Walk MS, Kansas City 2016

A friend of mine was diagnosed with Multiple sclerosis early this year, just months after receiving her MS in Criminal Justice & Criminology. Meeting her at roller derby practice, I was in awe of her strength & perseverance. She was instantly a source of laughter and light, and when I found out she had been diagnosed with MS not a month prior to our meeting, I wanted to help in any way that I could. So, when she invited me to join her team for Walk MS, I did so instantly.  This year is the first time I’ve ever participated in a fundraising walk of any sort, and I’m ecstatic to be lending my hands and pocketbook to the cause.

MS is unpredictable, commonly disabling the diagnosed because the disease attacks the central nervous system and disrupts the flow of information within the brain, and between the brain and body. MS is different for everyone, and that makes it all the more challenging to solve. The first Walk MS event was in 1988, and since then more than $920 million has been raised for research and programs to improve the lives of people living with MS. Today, there are treatments where there weren’t any before, and the dream of ending MS is becoming a reality. But there is still so much to do.

I’d love for your support as I join my teammates- an amazing group of men and women- in walking in this fundraiser, our hearts and minds joined together with one common goal: conquer the disease that has affected so many people around the world. Every cent raised will drive ongoing, ground-breaking research, support life-changing programs, and encourage a loving, supportive community for those who need it most.  The cool thing about donations is that any dollar amount helps, $1, $100, it’s all about the heart. I’m so excited to be walking with a great group of men and women united for one cause. Our team, the Auto(immune)bots, is full of strength and heart and determination to show our support of those diagnosed with the disease, while yelling our defiance in the face of MS itself.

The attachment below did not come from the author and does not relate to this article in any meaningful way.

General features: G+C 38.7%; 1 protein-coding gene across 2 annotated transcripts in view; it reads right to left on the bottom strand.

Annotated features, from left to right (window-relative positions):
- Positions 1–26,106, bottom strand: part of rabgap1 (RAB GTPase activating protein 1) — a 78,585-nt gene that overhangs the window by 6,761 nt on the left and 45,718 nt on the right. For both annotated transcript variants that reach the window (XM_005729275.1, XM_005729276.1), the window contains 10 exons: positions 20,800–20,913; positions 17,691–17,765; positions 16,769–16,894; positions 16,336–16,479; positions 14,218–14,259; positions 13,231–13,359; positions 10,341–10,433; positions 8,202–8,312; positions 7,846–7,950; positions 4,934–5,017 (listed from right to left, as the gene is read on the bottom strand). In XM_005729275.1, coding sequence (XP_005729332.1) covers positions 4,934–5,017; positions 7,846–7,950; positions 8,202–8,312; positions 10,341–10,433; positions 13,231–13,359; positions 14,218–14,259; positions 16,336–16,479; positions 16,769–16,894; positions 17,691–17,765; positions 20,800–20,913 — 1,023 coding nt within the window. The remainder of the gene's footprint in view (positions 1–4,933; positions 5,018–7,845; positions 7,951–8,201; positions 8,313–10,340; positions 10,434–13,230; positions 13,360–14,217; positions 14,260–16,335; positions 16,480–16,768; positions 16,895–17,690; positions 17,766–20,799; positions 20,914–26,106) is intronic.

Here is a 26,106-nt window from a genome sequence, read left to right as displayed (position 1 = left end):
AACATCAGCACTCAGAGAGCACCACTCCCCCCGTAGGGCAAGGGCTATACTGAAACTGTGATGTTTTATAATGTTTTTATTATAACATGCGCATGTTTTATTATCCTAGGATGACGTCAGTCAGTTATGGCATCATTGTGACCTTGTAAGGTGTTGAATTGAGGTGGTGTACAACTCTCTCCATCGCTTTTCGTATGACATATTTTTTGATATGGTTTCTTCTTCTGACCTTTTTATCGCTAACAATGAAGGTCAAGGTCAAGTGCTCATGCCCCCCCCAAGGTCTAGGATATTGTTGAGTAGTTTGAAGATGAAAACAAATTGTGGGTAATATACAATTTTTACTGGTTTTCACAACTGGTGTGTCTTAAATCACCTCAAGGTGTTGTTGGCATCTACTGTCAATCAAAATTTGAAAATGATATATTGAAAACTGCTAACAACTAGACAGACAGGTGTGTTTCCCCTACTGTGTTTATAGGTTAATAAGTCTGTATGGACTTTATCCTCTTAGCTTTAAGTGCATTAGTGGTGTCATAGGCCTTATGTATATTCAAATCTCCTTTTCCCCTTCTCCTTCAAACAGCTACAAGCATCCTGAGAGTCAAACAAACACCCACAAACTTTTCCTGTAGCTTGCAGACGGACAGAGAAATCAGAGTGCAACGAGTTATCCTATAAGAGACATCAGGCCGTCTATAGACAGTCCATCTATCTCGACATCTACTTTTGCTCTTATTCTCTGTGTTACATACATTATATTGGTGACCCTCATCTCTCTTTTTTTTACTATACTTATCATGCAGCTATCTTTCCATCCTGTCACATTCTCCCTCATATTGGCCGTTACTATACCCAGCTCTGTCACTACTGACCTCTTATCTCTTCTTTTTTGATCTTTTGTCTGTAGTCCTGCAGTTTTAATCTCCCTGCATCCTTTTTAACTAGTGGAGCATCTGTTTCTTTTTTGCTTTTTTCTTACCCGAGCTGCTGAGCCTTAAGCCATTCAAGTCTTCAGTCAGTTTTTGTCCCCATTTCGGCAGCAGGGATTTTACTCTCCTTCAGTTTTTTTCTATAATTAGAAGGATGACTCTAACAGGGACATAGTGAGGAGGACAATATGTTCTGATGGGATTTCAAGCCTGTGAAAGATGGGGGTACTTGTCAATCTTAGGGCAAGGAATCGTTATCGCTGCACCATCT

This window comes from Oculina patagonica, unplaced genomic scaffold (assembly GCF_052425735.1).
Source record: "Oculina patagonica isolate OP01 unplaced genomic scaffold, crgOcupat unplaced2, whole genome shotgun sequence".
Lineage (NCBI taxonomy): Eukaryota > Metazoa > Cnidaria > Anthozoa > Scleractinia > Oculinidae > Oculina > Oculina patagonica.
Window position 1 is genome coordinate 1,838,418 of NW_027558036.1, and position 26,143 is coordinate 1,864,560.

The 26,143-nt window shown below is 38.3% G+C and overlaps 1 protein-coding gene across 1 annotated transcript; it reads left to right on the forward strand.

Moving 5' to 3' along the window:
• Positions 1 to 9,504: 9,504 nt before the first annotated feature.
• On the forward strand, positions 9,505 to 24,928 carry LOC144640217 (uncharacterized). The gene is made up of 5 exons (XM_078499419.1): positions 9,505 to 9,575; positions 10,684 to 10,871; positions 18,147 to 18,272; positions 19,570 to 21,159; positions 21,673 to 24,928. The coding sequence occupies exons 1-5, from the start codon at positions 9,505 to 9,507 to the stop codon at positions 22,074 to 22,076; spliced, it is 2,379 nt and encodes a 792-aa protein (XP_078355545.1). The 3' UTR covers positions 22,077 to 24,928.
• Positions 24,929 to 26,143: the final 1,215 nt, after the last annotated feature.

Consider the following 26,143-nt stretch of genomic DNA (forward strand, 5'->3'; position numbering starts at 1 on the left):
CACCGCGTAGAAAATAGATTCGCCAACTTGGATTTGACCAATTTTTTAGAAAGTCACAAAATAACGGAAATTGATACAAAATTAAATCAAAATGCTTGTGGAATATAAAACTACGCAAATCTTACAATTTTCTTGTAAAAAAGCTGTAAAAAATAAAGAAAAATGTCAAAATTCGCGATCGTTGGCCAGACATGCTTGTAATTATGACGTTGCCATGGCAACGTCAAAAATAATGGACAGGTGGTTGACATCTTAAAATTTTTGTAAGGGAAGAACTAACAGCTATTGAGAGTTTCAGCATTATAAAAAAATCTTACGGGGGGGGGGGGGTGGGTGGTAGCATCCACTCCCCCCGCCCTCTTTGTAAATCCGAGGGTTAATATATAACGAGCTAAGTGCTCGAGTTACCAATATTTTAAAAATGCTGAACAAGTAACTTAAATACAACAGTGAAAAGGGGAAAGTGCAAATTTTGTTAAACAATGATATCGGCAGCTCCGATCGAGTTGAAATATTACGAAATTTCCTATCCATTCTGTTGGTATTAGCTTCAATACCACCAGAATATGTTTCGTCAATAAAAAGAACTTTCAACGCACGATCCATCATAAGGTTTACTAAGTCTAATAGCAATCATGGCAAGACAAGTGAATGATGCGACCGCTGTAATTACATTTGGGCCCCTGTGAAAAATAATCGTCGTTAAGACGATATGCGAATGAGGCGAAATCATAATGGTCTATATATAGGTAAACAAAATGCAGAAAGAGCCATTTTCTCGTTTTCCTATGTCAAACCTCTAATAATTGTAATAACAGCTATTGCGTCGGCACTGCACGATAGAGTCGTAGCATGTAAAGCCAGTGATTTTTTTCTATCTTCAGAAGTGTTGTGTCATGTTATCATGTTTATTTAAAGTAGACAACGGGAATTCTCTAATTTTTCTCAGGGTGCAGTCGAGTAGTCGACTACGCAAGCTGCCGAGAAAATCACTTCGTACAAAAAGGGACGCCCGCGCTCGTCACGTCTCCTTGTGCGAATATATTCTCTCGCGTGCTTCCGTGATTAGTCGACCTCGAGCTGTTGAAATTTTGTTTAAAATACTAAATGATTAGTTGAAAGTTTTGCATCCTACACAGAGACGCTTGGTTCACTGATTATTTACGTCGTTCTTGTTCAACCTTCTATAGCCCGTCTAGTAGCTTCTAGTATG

If you have a moment, check out our team page here.

If you have more than a moment, I would greatly appreciate any amount donated to our cause.
http://main.nationalmssociety.org/goto/AutoImmuneBots_Emily

 

Live long, read often,
Em

 

 

Happy World Book Day!!!

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As a librarian, World Book Day definitely sits at the top of my “favorite random holidays” list (others include: World Nutella day- Feb 5. Bourbon Day- June 15. International Coffee Day- Oct 1, and Hobbit Day- September 22…).

In honor of this most esteemed holiday (which you should celebrate by going to your local bookstore and picking up a new good read!!), I wanted to share some of the great finds that I’ve stumbled across during my wanderings at work! My library is a private library that focuses on science, engineering, and technology, which you can read more about it from my blog post here, or here! We have around 45 miles of shelves filled with academic and professional journals, books, maps, folios, military and industrial standards, government documents, just about anything you can think of! Our rare book collection is also stunning, and I could go on and on until I’m old and grey about that, so I’ll just keep this narrowed down to the fun things I’ve found while hunting the stacks!

Currently, I’m working on curating a temporary collection of books that compliment our upcoming exhibit on the history of ornithology and bird watching as a hobby. From field guides to beautifully illustrated folios, there are books about every bird imaginable! (These adorably expressive owls are photographs from this great book!)

Of course, if you’re going to learn about owls, you may as well pick up some seasonal tips on reindeer handling. (this would definitely come in handy when we move to Finland if our favorite millionare Oompa Loompa gets elected…)